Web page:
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Research using electronic medical records: The Health Improvement Network (THIN)

Routinely collected electronic medical records are an important resource for researchers. They offer a relatively cheaper, faster and more accessible alternative to costly epidemiological studies which recruit patients. The Health Improvement Network (THIN) is a database of anonymised electronic primary care medical records which can be accessed through the University of Birmingham.

 

networkThe THIN database contains electronic patient records from over 580 general practices from the UK. The database covers approximately 6% of the UK population and includes data on 12 million patients Data can be extracted from THIN and used for epidemiological research.

 

Data available from THIN is summarised in the diagram below. Data is organised by general practice then patient and linked by practice ID and patient ID. There are practice files, four main files (patient, therapy, medical and additional health data (AHD) files).

THIN

Data within THIN are presented as coded information. Clinical data (e.g. diagnoses, procedures, signs and symptoms), are coded using Read codes (version 2). Read codes are hierarchical, organised in chapters and categories, and comprise of seven characters (e.g. G64z200: left sided cerebral infarction). Additional clinical information (e.g. clinical measurements) is coded using AHD codes. The therapy file contains drug codes which correspond to specific drug formulations and British National Formulary (BNF) codes which are based on BNF chapters. Anonymised free text comments are contained in the medical and AHD files.

A strength of research using THIN data is that you don’t require ethical approval. Data collection for THIN was approved by the South East Multicentre Research Ethics Committee (MREC) in 2003. Therefore, individual studies using THIN data do not require separate ethical approval if only anonymised THIN data is used. However, these studies must be reviewed by an independent Scientific Review Committee (SRC) to ensure data is analysed and interpreted appropriately.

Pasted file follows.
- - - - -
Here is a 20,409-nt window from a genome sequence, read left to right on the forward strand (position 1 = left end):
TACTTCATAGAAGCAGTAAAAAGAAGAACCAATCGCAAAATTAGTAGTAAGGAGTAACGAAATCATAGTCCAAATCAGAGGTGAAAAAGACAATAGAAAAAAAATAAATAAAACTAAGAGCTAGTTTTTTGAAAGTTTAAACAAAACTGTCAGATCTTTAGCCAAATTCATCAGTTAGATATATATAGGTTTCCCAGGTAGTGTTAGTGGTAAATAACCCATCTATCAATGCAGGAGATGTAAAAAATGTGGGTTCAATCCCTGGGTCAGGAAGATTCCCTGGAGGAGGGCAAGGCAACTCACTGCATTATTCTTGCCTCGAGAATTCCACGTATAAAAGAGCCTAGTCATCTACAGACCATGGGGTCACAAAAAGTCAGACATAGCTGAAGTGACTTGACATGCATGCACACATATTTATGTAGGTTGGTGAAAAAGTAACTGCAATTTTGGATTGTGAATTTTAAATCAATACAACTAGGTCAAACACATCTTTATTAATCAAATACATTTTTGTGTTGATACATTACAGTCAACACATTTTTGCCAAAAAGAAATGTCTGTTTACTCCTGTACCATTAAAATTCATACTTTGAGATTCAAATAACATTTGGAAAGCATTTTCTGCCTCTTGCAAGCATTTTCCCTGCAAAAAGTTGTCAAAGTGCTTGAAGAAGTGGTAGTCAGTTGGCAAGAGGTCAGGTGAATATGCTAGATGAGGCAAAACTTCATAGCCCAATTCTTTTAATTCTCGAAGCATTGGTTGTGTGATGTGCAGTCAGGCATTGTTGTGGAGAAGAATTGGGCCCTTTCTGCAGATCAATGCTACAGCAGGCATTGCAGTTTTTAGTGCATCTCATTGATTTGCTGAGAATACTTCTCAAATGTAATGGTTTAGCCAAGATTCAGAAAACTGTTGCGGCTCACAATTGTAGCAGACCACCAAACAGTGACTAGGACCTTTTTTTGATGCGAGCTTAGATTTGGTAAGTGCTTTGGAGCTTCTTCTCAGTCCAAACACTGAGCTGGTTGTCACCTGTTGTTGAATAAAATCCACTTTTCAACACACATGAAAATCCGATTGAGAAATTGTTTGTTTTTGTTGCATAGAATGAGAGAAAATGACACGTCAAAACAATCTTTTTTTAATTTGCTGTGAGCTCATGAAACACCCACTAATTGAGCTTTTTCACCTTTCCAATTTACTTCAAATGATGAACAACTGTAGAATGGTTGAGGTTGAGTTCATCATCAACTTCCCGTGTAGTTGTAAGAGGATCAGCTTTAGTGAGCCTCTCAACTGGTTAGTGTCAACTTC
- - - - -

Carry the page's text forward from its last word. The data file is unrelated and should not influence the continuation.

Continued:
It is important to understand the strength and limitation of THIN and this database is not suitable for all research questions.

Strengths

  • The data is collected in a non-interventional way and, therefore, represents ‘real primary care’ (or at least primary care recording practice).
  • Patients within the database are broadly representative of the UK population
  • Over 580 general practices; therefore, you can get large sample sizes
  • The database contains rich and reliable clinical and prescribing data
  • Data is relatively accessible and research studies have reduced time and cost compared to traditional epidemiological studies
  • The data is current: updated 3 times a year at the University of Birmingham
  • The database includes people who are often excluded from research, e.g. pregnant women/ very elderly

 

Limitations

  • The accuracy of the research is dependent on quality of the data recorded by GPs
  • The data is routinely collected for clinical management, not research
  • There is a hierarchy of data accuracy in THIN: prescribing data is very reliable but some other data, such as ethnicity, is poorly coded
  • Prescription of a medication may not mean patient collected/ took it therefore you can’t infer adherence
  • Quality and Outcome Framework (QOF)/ policy changes may distort data
  • Disease severity/ subtypes may not be recorded
  • Large sample sizes may be a limitation because they cause too much power

 

For more information on accessing THIN data please see the University of Birmingham’s THIN website: http://www.birmingham.ac.uk/research/activity/mds/projects/HaPS/PCCS/THIN/index.aspx

 

By Grace Turner

Research Fellow

g.turner.1@bham.ac.uk

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